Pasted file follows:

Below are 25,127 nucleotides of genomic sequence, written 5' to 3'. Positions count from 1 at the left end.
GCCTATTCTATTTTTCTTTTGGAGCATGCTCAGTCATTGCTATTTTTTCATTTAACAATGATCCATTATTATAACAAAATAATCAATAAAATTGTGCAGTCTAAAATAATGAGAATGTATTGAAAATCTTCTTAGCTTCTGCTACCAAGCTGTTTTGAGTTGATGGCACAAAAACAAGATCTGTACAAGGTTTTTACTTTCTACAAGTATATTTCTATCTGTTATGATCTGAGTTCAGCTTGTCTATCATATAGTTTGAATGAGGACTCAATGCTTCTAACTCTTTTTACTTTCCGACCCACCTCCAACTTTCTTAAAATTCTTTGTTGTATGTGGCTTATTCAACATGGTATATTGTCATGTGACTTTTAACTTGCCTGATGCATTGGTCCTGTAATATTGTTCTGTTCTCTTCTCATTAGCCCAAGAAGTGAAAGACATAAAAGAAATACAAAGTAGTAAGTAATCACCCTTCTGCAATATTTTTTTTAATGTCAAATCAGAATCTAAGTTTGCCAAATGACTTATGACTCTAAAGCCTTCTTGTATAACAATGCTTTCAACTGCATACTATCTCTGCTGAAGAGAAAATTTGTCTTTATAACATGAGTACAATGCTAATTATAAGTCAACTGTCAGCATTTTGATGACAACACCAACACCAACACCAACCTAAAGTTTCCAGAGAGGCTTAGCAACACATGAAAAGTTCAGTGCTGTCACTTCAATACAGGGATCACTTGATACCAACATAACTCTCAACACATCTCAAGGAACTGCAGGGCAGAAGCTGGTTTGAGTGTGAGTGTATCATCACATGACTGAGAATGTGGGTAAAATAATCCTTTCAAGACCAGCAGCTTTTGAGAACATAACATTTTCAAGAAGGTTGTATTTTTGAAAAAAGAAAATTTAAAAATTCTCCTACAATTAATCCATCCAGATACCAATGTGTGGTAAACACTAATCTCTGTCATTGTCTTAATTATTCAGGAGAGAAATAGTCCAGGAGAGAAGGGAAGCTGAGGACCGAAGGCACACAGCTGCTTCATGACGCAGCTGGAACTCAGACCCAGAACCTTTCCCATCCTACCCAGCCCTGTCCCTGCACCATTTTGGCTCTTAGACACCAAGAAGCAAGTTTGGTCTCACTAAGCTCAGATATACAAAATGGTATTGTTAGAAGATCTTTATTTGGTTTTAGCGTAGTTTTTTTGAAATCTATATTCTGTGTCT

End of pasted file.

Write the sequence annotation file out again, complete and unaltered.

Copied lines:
Below are 25,127 nucleotides of genomic sequence, written 5' to 3'. Positions count from 1 at the left end.
GCCTATTCTATTTTTCTTTTGGAGCATGCTCAGTCATTGCTATTTTTTCATTTAACAATGATCCATTATTATAACAAAATAATCAATAAAATTGTGCAGTCTAAAATAATGAGAATGTATTGAAAATCTTCTTAGCTTCTGCTACCAAGCTGTTTTGAGTTGATGGCACAAAAACAAGATCTGTACAAGGTTTTTACTTTCTACAAGTATATTTCTATCTGTTATGATCTGAGTTCAGCTTGTCTATCATATAGTTTGAATGAGGACTCAATGCTTCTAACTCTTTTTACTTTCCGACCCACCTCCAACTTTCTTAAAATTCTTTGTTGTATGTGGCTTATTCAACATGGTATATTGTCATGTGACTTTTAACTTGCCTGATGCATTGGTCCTGTAATATTGTTCTGTTCTCTTCTCATTAGCCCAAGAAGTGAAAGACATAAAAGAAATACAAAGTAGTAAGTAATCACCCTTCTGCAATATTTTTTTTAATGTCAAATCAGAATCTAAGTTTGCCAAATGACTTATGACTCTAAAGCCTTCTTGTATAACAATGCTTTCAACTGCATACTATCTCTGCTGAAGAGAAAATTTGTCTTTATAACATGAGTACAATGCTAATTATAAGTCAACTGTCAGCATTTTGATGACAACACCAACACCAACACCAACCTAAAGTTTCCAGAGAGGCTTAGCAACACATGAAAAGTTCAGTGCTGTCACTTCAATACAGGGATCACTTGATACCAACATAACTCTCAACACATCTCAAGGAACTGCAGGGCAGAAGCTGGTTTGAGTGTGAGTGTATCATCACATGACTGAGAATGTGGGTAAAATAATCCTTTCAAGACCAGCAGCTTTTGAGAACATAACATTTTCAAGAAGGTTGTATTTTTGAAAAAAGAAAATTTAAAAATTCTCCTACAATTAATCCATCCAGATACCAATGTGTGGTAAACACTAATCTCTGTCATTGTCTTAATTATTCAGGAGAGAAATAGTCCAGGAGAGAAGGGAAGCTGAGGACCGAAGGCACACAGCTGCTTCATGACGCAGCTGGAACTCAGACCCAGAACCTTTCCCATCCTACCCAGCCCTGTCCCTGCACCATTTTGGCTCTTAGACACCAAGAAGCAAGTTTGGTCTCACTAAGCTCAGATATACAAAATGGTATTGTTAGAAGATCTTTATTTGGTTTTAGCGTAGTTTTTTTGAAATCTATATTCTGTGTCT